It's 2021, and we've just started a new chapter with a new President, a new woman VP, and a new way of life while deep inside of a pandemic that has changed many of our lives. Healing from trauma takes many shapes and forms, and I believe many of us are in this sacred space for a multitude of reasons. I knew that I needed to go deeper, have more courage, and reach into the sacred space of healing like never before. I've started this teaching series called "heartbeat: Unknown Territory" to talk about the personal journey I am on this year and through it bring to life vehicles of resources that can be of help to you on your journey. As a woman healing from a long held silence of rape and the extreme difficulties of a rape case opening up the depths of my life on every level along with the unwelcome PTSD that came with it, I was left wondering who I was inside, the woman I was becoming, and deeply if I would ever be a wife or mother at 43 years old. As I faced years of discrimination, insensitivity, and harm, I wondered if I could break through my own fears, anger, frustrations, and setbacks to become the woman I was meant to be. As I faced the attitudes of those who knew me well looking at me like I'd failed in someway by not following the traditional path of marrying early, producing kids, and also conquering the world as Wonder Woman, I deeply wondered if I had, indeed, failed. The truth was, no one had walked in my shoes, had faced what I had, had lived through the same oppression, had lived through and survived the same culture I had. My story was my own and in many ways was truly a secret. We live in such a world of assumptions that it was so easy for people to look on the surface and compare and say, "Well, that person has failed or succeeded" based society standards. We are fighting society standards every day, so the fact that so many people were hiding their pain behind the push to live up to these standards were so very odd to me. I could see pain in ways that many wouldn't acknowledge, and yet at some point, my empathy had to be turned onto myself so that I could hunt out what was holding me back while I tried to save everyone else. The journey of the rescuer didn't always pay back dividends. At some point, I had to tune into my own sacred story and heal it. I stand now as a 43 year old woman who has spent the last two years in debilitating PTSD while in the throws of a rape case and its aftermath. Nevermind a pandemic. Nevermind that the rape happened in 2006. For two years, it was as if the rape had happened yesterday. For 14 years, it was as if I was living a life that was no longer my own. It was riddled with poverty, fear, darkness, anger, failure, and yet courage, breakthrough, and hope. It was never the life I had planned, and as I've emerged out of these 14 years and watched my friends talk to me about raising their children and sending them off to college, and how life had moved on, I realized that in my turmoil, I had missed out on this normal progress that women take in their lives while I seemingly and painfully kept missing the boat. I had spent years fighting passionately against a culture that was harming poor women, rape victims, and women in general. My battles were silent, filled with fear, threats, harm, and dark times, My work had played some very real part in the new equality and steps that women could take today and the step that a woman could take in being a VP. I had simply lived a different life spending years paving better pathways for women to get more equality, but I had done it from the vehicle of being oppressed. Day by day, I was spending time trying to figure out how to raise up and throw off the loads of oppression thrown on top of my life that was creating obstacles to my security and progress. I had spent years navigating wondering what it was that other people did better than I to get to a place where marriage and kids and success was the outcome. My mom thought I had just focused on my career, and the truth was that I was focusing on my future. I had been raised in low income, poverty, and food stamps with the tainted brokenness of abuse, a single mother, an absentee father, and against two types of cultural expectations: (1) that I get a job and start my life, and (2) that people saw greatness in me and wanted to give me a path to achieve my dreams. People forget that 25 years ago in Indiana that, as women, we were not told that we could not achieve our dreams. We either were told we could or we couldn't depending on who was surrounding us. As I grew older and suffered some setbacks, there were more people telling me that I could not achieve my dreams, and in fact, they were screaming it at me by slamming the very doors shut that I was trying to open. Some were resentful that others believed in me and created a pathway so I could continue onto achieving my dreams. It didn't come without considerable pain. All of it was hard won. No matter what pathway or what I did, there would be people who would tell me I could achieve my dreams and others who would scream at me that I had failed. A woman's entire psyche could be build upon who you choose to listen to.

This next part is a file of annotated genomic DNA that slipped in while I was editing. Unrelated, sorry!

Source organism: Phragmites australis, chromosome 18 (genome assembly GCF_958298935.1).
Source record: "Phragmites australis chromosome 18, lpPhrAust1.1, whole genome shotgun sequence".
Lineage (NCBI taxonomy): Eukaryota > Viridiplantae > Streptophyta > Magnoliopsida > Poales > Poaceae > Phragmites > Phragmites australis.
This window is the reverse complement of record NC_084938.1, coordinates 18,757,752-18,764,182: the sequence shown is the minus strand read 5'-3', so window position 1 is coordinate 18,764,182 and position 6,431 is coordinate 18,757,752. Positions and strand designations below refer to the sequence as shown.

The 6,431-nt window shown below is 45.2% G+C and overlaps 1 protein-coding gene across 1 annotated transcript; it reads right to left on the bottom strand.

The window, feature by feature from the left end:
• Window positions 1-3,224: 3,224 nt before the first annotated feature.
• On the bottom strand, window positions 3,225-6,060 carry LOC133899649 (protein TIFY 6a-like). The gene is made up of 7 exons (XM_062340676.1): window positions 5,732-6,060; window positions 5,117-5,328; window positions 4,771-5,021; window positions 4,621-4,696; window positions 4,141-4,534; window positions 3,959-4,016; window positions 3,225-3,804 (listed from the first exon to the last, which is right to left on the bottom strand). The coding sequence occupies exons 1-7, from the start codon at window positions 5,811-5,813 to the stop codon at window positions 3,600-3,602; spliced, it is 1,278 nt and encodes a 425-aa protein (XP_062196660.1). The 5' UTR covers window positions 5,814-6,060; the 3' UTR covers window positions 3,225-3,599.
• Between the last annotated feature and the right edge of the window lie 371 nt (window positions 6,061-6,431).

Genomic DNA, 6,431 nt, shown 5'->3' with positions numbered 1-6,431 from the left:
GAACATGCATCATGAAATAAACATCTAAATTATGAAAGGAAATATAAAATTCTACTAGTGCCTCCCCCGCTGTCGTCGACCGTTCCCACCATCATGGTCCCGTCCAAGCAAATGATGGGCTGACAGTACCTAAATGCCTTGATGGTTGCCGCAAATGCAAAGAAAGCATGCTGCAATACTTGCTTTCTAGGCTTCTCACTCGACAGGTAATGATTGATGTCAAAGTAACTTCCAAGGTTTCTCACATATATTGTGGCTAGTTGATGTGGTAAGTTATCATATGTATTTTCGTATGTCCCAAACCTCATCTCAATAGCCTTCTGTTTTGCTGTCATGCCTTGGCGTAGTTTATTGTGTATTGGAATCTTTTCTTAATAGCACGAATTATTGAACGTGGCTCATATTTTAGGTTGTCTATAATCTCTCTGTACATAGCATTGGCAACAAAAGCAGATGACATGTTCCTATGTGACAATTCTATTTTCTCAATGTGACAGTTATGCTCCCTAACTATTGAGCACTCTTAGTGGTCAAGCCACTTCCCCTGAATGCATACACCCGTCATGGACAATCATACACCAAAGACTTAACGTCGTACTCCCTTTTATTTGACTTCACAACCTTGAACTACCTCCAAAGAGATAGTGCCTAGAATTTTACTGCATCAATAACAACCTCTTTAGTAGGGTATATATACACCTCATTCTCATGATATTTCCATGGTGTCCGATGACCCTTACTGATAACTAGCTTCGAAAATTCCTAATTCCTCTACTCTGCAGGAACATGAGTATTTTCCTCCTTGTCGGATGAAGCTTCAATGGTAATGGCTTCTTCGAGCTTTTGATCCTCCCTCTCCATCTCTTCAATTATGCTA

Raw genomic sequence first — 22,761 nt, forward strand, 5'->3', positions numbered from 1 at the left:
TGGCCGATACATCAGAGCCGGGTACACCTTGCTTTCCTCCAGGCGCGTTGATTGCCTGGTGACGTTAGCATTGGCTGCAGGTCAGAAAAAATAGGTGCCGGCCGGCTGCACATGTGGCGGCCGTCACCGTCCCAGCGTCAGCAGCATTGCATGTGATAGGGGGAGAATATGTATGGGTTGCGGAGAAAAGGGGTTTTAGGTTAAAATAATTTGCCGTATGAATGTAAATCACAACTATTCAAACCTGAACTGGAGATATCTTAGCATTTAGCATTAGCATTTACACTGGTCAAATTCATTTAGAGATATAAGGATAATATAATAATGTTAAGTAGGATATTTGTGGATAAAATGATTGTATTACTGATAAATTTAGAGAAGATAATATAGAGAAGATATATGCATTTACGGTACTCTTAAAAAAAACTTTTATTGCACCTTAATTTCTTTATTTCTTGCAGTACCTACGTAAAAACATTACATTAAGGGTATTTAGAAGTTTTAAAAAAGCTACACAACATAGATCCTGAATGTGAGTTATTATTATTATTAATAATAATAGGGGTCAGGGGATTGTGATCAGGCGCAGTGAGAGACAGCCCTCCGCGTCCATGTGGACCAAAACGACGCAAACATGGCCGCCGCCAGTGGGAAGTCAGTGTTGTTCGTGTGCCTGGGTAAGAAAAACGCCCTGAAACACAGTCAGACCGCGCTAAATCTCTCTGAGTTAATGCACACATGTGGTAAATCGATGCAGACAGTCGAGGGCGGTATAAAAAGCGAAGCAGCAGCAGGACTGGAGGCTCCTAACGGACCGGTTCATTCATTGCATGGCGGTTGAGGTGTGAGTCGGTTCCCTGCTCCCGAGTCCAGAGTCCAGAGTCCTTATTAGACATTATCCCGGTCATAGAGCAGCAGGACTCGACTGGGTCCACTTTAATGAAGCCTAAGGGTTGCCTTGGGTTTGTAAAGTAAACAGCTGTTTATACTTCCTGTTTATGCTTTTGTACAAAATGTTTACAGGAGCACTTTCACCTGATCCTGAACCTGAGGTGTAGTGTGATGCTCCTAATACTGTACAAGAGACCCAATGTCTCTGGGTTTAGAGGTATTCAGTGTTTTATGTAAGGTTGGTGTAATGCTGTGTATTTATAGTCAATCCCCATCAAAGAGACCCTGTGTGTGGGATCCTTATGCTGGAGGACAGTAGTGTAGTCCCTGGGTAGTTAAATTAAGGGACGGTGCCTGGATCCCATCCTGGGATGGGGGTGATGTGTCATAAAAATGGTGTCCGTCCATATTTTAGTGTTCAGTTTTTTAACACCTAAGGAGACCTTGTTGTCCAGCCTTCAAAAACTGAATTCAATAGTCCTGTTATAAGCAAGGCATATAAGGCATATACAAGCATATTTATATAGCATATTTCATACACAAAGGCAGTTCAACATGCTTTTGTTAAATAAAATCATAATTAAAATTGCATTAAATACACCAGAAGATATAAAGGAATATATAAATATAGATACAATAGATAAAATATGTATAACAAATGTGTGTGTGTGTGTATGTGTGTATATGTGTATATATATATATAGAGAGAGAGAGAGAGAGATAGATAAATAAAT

So, I sit here as a 43 year old woman finally on the pathway to finishing my schooling to becoming a doctor (a 25+ year old dream), but I am not married, I don't have kids, and I am a rape survivor. It's tainted, but as I've learned, everyone has a tainted story. The problem is, it's not being shared, and we live an existence that continues harm if we don't choose to do the healing. No matter what, I will have people who will tell me that I simply can't be both a thriving doctor and a thriving wife and mother, but that is my dream. I am in the land of Unknown Territory, because how God will make the seemingly impossible happen for my body at 43 years old with a man who loves me with maturity and tenderness while I hopefully can share the same has the making of a miracle. It's 2021 though, and it's God's time. If miracles will happen, God will certainly be involved. It's a time when I get to reach in and talk about fertility, womanhood, trauma, healing, and how God shifts things to make miracles so against society's standards. I think we have to be sure and true to what God is doing, not what society's standards are. It's a time where I might not rescue the world so much as I take the humble time to save myself and create a body and life that is a miracle. If I never speak the inside dream, then I'm missing something awesome about what God can do. I can either spend more time angry about what the world does to each other and the culture that created my circumstance, or I can continue my devotion to making it and my life a product of the step by step commitment to change it. What will God do in my life this year to help me on my journey? How will God make this work spiritually, emotionally, mentally, physically, and financially? What will come of the dream to create a heartbeat, a new life? There are many layers here, and I invite God into this journey to teach me, love and support me, and help me find new courage to make my life inspiring, honest, true, and successful. Is having a loving and compatible husband and a healthy baby too much to ask? God has blessed my journey with hard-won breakthroughs, and I'm committed to the healing it takes to build the family that I have missed out on up to this point.
I recently came back across Kirby Kaple's music, and then I read about her story and was inspired by it. While it does differ from my own, the spirit of the pain and grace in her story of infertility somewhat matches mine as a woman who hasn't been given the commitment of the right husband to conceive with. My story is a different kind of pain, but it results in the same experience of pain and hopefully the grace of miracle, as it did in Kirby's case. So, I'd like to share her song here because it's inspiring not only for women but in the pain and grace of these times.
If there is a way, God will find it. God's power is in the heartbeat, in all the ways that matter.
I look forward to connecting with you on the journey,